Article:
Education: “A Vibrant Preschool Will Improve Liberia’s Education”

Partial view of some of the teachers at the training

 – Educator Lyn Gray

An educator, Lyn Gray, has said in order to provide quality education to Liberian students, there is a need to focus on building the foundation of students from elementary to 3rd grade, ensuring that they get a sound foundation in reading, writing and phonics.

Madam Gray made the recommendation Monday during the kickoff of a 2-day intensive training for 20 teachers organized by Kids Educational Engagement Project in partnership with Liberia Reads held at the June L. Moore Public School on the Roberts Field Highway.

According to the organizers, the training is a strategy intended to develop and promote reading in Liberian schools in order to improve student performance. Madam Gary, an American citizen from the state of Virginia who has lived in Liberia for over 20 years, said focusing on preschools across the country will address the country’s messy education system and ensure quality education.

Ms. Gray said poor performance by Liberian students has been demonstrated in public exams, including entrance and West African Examination Council (WAEC) exams for the past decade, adding that “Liberian students are not dull, but just need attention.” Adding to the problem, she said, “Some Liberian teachers cannot even pronounce and spell correctly so the students will not make any gains when the teachers are not well trained and qualified to help the students.”

“The most important things children have to learn in school before moving further is reading and writing, which starts at the very beginning and so there is a need to have it restored,” Madam Gray said.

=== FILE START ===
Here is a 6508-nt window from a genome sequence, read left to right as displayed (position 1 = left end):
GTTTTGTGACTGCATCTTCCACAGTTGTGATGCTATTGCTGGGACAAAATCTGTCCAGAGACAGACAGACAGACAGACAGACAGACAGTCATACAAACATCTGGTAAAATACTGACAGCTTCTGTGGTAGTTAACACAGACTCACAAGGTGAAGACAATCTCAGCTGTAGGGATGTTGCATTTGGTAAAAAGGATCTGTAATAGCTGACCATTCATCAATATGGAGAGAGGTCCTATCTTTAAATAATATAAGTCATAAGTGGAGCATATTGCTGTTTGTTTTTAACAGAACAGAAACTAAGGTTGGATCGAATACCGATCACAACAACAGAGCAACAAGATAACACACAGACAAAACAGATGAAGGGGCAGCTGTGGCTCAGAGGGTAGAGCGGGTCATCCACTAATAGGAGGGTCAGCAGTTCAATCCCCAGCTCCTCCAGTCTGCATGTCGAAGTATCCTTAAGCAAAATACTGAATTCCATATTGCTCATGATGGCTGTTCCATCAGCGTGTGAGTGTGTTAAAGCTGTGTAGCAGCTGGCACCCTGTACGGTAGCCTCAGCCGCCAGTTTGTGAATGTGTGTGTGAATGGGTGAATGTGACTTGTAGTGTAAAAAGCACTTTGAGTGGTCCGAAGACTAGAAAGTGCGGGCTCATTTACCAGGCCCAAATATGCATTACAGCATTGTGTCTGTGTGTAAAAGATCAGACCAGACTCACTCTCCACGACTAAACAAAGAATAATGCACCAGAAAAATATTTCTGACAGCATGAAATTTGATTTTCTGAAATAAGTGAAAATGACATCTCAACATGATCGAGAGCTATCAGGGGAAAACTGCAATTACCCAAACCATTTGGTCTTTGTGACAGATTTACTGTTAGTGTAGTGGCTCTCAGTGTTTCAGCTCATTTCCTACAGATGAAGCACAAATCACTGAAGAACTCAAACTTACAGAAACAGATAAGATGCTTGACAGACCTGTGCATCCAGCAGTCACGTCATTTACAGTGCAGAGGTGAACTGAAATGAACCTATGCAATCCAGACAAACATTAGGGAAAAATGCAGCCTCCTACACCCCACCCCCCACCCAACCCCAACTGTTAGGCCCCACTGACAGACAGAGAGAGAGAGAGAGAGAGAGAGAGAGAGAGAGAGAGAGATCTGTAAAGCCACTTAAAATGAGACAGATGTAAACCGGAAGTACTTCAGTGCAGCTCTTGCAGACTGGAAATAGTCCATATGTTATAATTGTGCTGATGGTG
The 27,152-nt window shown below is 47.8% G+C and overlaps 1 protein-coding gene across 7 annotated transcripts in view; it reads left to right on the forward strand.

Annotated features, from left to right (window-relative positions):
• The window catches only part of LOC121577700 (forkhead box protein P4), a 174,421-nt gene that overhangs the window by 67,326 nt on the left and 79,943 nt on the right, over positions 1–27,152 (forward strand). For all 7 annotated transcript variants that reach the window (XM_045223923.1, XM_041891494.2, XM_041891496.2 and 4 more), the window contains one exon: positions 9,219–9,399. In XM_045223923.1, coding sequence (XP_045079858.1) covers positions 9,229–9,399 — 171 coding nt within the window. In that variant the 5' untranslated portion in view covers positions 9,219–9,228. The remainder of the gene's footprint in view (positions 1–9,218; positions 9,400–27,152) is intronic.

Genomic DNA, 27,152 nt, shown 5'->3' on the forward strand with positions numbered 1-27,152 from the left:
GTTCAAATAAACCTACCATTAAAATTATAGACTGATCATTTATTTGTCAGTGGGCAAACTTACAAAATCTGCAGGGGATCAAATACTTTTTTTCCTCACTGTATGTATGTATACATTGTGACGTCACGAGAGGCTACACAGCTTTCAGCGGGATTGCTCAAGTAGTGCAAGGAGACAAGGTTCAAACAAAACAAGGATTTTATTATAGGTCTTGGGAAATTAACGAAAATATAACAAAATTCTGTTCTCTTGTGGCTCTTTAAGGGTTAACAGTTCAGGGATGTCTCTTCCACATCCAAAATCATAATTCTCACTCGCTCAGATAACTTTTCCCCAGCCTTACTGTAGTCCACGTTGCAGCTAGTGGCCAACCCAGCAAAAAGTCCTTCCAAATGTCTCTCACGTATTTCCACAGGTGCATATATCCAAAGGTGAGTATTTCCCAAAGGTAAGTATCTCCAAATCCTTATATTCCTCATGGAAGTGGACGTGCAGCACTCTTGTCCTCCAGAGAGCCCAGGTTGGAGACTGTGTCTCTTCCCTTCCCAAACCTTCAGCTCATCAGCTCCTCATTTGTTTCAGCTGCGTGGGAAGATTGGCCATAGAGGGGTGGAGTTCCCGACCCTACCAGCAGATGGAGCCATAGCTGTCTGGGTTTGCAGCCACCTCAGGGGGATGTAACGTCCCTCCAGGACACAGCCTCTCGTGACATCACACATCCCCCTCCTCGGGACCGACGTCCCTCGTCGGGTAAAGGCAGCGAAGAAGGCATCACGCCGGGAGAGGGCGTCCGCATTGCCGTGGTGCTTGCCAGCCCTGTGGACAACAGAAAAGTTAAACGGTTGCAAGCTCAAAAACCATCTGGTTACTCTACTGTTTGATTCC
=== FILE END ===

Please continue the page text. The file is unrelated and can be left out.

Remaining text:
She stated: “There is a need to leave the older ones and concentrate on the younger ones more, because there are some students especially in the junior high, high school as well as university that will not improve anymore.” Madam Gray, who is currently involved with training teachers in Liberia, including Grand Gedeh and Gbarpolu, said “There is a tremendous difference between the quality of teachers Liberia had before the civil crisis and after the crisis.” She observed that a lot of school teachers left the classroom in search of good salaries, thereby leaving classrooms across Liberia with many inexperienced teachers.

“Today, the teachers want to get more ideas and training to be able to help provide quality education to students,” she said. “There are schools where the entire class cannot read and the teacher will have to pass all the students because you cannot fail the entire class. So they move up without having the ability to read and write. I know of a student who graduated as the dux of the class and failed in the entrance. It happened because teachers did not have the tracks to nurture them and ensure that they were able to read and write well,” she said.

Madam Gray, who is one of the workshop facilitators, cited the low salaries of teachers and school staff as one of the major factors hampering the country’s education sector, and called on the government and stakeholders to ensure that teachers are paid well.

“If we pay more teachers well, we will have more qualified teachers coming into the classroom to teach and ensure that students get quality education that they can rely on throughout their lives. Doing this will make teachers to be full time in the classroom, because some of the teachers have four children and had to transition to doing other things to support the home, and not only depend on the salaries from the school,” Madam Gray observed.

She recommended to voters to engage their representative candidates about their plans to improve the education sector of the district, including the level of support in terms of budgetary allotment to the Ministry of Education, as well as reduction of their (lawmakers) salaries to help improve the education sector.